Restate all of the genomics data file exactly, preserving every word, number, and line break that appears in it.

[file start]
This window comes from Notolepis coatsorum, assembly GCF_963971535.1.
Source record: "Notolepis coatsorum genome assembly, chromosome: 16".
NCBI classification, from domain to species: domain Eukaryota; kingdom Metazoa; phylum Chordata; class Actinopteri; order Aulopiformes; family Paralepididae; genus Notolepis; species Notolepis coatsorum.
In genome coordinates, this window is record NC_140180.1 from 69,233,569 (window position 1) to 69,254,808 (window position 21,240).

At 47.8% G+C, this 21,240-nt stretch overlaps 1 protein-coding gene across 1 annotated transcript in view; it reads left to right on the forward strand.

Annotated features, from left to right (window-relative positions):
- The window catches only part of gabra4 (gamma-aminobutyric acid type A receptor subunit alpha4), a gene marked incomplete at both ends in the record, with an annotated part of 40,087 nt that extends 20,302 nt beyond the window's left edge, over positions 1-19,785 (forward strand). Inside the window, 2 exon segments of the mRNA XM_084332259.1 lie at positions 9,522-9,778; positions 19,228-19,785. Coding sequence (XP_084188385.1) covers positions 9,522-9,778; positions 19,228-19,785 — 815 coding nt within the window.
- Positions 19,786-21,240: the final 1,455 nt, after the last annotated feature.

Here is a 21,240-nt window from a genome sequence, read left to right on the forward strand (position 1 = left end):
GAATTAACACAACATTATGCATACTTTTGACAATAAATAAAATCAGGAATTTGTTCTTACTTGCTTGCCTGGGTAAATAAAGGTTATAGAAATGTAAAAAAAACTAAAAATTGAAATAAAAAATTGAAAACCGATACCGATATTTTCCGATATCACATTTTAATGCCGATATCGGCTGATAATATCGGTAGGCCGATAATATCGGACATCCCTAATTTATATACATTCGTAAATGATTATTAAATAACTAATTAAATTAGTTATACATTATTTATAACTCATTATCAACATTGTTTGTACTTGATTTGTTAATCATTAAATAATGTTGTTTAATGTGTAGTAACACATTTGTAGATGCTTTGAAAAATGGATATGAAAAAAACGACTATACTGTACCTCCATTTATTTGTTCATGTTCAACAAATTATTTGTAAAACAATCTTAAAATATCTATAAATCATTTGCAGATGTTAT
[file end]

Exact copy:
This window comes from Notolepis coatsorum, assembly GCF_963971535.1.
Source record: "Notolepis coatsorum genome assembly, chromosome: 16".
NCBI classification, from domain to species: domain Eukaryota; kingdom Metazoa; phylum Chordata; class Actinopteri; order Aulopiformes; family Paralepididae; genus Notolepis; species Notolepis coatsorum.
In genome coordinates, this window is record NC_140180.1 from 69,233,569 (window position 1) to 69,254,808 (window position 21,240).

At 47.8% G+C, this 21,240-nt stretch overlaps 1 protein-coding gene across 1 annotated transcript in view; it reads left to right on the forward strand.

Annotated features, from left to right (window-relative positions):
- The window catches only part of gabra4 (gamma-aminobutyric acid type A receptor subunit alpha4), a gene marked incomplete at both ends in the record, with an annotated part of 40,087 nt that extends 20,302 nt beyond the window's left edge, over positions 1-19,785 (forward strand). Inside the window, 2 exon segments of the mRNA XM_084332259.1 lie at positions 9,522-9,778; positions 19,228-19,785. Coding sequence (XP_084188385.1) covers positions 9,522-9,778; positions 19,228-19,785 — 815 coding nt within the window.
- Positions 19,786-21,240: the final 1,455 nt, after the last annotated feature.

Here is a 21,240-nt window from a genome sequence, read left to right on the forward strand (position 1 = left end):
GAATTAACACAACATTATGCATACTTTTGACAATAAATAAAATCAGGAATTTGTTCTTACTTGCTTGCCTGGGTAAATAAAGGTTATAGAAATGTAAAAAAAACTAAAAATTGAAATAAAAAATTGAAAACCGATACCGATATTTTCCGATATCACATTTTAATGCCGATATCGGCTGATAATATCGGTAGGCCGATAATATCGGACATCCCTAATTTATATACATTCGTAAATGATTATTAAATAACTAATTAAATTAGTTATACATTATTTATAACTCATTATCAACATTGTTTGTACTTGATTTGTTAATCATTAAATAATGTTGTTTAATGTGTAGTAACACATTTGTAGATGCTTTGAAAAATGGATATGAAAAAAACGACTATACTGTACCTCCATTTATTTGTTCATGTTCAACAAATTATTTGTAAAACAATCTTAAAATATCTATAAATCATTTGCAGATGTTAT